The easiest third interval to see in the minor triad is the minor third interval. In the A minor triad, it’s easy to spot A and C:

    …a minor third interval. However, a closer look shows another quality of third – the major third interval – C and E:

    The minor and major third intervals are the key components in the structure of the minor triad and every minor triad has both of them. In the A minor triad:

    …there’s A-C:

    …and C-E:

    Attention: The minor triad is structured in such a way that the minor third interval comes before the major third interval. Consequently, if you stack minor and major third intervals together in a way I’ll show you, you’ll form a minor triad.

    Let’s proceed by exploring these two third intervals – the minor and major third interval.

    Minor Third Intervals

    A minor third interval is the relationship between the first and third tones of any given minor scale.

    The minor third interval is a half step smaller than the major third interval. Therefore, lowering the higher pitch in any known major third interval by a half step produces the minor third interval. In the major interval C and E:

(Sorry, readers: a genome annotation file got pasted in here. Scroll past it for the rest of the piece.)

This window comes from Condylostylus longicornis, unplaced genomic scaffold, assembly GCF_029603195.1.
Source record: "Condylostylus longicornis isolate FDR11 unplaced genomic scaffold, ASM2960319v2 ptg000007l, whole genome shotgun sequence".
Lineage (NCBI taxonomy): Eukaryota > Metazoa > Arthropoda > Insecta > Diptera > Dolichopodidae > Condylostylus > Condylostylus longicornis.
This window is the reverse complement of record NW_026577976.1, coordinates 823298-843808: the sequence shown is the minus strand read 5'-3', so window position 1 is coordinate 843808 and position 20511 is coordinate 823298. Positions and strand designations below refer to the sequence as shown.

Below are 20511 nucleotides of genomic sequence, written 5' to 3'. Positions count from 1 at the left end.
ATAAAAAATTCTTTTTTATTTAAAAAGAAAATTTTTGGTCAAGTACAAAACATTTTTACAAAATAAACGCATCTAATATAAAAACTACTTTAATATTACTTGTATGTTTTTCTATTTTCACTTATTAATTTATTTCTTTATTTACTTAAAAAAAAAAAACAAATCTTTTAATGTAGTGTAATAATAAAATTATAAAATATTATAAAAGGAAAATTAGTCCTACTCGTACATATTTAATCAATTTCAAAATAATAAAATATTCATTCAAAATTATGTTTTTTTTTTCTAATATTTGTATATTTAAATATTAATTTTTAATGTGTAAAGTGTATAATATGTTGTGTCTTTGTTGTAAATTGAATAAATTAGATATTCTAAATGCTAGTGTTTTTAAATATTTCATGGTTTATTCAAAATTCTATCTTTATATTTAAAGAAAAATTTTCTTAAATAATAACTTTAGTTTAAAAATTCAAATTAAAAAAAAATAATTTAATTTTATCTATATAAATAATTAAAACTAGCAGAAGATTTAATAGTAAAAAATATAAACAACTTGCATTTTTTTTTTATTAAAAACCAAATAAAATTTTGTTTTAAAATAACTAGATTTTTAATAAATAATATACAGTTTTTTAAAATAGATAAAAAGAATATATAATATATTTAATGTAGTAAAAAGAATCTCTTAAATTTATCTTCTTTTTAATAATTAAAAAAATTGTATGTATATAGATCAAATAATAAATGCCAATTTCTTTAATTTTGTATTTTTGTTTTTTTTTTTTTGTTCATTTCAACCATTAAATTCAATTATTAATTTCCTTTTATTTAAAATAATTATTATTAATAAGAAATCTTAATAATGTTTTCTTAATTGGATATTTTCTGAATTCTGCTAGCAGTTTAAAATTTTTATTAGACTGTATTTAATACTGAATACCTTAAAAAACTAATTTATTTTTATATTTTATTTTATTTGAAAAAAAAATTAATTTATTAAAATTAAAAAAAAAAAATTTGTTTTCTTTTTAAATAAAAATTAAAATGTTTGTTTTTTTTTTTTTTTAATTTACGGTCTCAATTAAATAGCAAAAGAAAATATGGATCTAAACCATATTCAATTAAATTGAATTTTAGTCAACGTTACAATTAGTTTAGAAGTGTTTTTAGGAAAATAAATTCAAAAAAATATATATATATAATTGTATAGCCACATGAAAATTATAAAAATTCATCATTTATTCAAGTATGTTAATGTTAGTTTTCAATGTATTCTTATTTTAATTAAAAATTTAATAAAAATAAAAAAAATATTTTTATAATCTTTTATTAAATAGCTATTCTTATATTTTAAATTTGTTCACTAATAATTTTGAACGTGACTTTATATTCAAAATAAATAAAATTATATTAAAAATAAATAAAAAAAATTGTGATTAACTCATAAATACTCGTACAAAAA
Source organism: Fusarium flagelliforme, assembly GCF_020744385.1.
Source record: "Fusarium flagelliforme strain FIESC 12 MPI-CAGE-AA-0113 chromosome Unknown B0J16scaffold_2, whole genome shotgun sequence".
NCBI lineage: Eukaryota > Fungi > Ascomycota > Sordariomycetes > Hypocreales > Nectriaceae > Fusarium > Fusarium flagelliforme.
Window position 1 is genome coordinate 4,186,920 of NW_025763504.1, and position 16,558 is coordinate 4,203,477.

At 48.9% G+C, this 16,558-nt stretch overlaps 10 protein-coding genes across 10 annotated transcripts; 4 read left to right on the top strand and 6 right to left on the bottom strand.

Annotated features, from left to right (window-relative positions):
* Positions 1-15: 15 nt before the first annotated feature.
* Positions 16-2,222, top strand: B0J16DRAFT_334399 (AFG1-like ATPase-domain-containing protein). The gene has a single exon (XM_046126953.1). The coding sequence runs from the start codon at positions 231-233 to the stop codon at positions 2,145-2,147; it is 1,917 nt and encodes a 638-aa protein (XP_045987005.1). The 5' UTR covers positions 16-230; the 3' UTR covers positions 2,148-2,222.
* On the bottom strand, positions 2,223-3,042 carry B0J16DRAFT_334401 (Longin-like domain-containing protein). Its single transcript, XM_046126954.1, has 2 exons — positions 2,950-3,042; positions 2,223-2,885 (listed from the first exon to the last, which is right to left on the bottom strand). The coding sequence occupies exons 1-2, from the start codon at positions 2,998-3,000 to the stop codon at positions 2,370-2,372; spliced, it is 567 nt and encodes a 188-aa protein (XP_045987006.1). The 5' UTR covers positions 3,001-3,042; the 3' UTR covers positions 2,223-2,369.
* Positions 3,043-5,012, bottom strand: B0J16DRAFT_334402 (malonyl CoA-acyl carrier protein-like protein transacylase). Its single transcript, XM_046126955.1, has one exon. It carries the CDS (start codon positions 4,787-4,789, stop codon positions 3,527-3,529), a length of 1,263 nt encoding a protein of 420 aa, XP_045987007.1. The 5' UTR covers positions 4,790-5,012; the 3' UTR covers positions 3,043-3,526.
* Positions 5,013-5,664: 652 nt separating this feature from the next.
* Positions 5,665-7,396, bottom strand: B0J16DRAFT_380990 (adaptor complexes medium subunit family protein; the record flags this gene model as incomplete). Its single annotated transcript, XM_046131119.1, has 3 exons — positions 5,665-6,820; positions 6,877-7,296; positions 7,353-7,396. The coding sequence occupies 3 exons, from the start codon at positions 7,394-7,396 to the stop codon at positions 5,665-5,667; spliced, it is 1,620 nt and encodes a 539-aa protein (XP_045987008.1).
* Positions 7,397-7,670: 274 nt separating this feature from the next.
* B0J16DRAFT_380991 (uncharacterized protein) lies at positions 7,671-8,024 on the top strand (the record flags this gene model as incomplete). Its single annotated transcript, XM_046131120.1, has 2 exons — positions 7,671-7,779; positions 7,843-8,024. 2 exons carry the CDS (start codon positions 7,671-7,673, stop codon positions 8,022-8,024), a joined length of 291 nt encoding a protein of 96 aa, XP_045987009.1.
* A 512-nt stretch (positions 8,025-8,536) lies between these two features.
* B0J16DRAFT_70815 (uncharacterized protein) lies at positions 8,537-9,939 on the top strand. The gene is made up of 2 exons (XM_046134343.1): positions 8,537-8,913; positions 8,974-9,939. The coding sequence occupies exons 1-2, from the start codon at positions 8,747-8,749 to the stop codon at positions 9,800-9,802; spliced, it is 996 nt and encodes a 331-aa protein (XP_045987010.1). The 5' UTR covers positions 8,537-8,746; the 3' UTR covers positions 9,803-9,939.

…if the higher pitch (E):

    …is lowered by a half step (to Eb):

    …this produces C and Eb:

    …a minor third interval.

    Check out the minor third interval in all twelve keys…

    C minor third interval:

    C# minor third interval:

    D minor third interval:

    Eb minor third interval:

    E minor third interval:

    F minor third interval:

    F# minor third interval:

    G minor third interval:

    G# minor third interval:

    A minor third interval:

    Bb minor third interval:

    B minor third interval:

    Major Third Intervals

    A major third interval is the relationship between the first and third tones of any given major scale. Using any major scale, you can form the major third interval. The A major scale:

    …has A and C#:

    ….as its first and third tones, therefore A-C#:

    …is a major third interval.

    Here are the major third intervals in all twelve keys…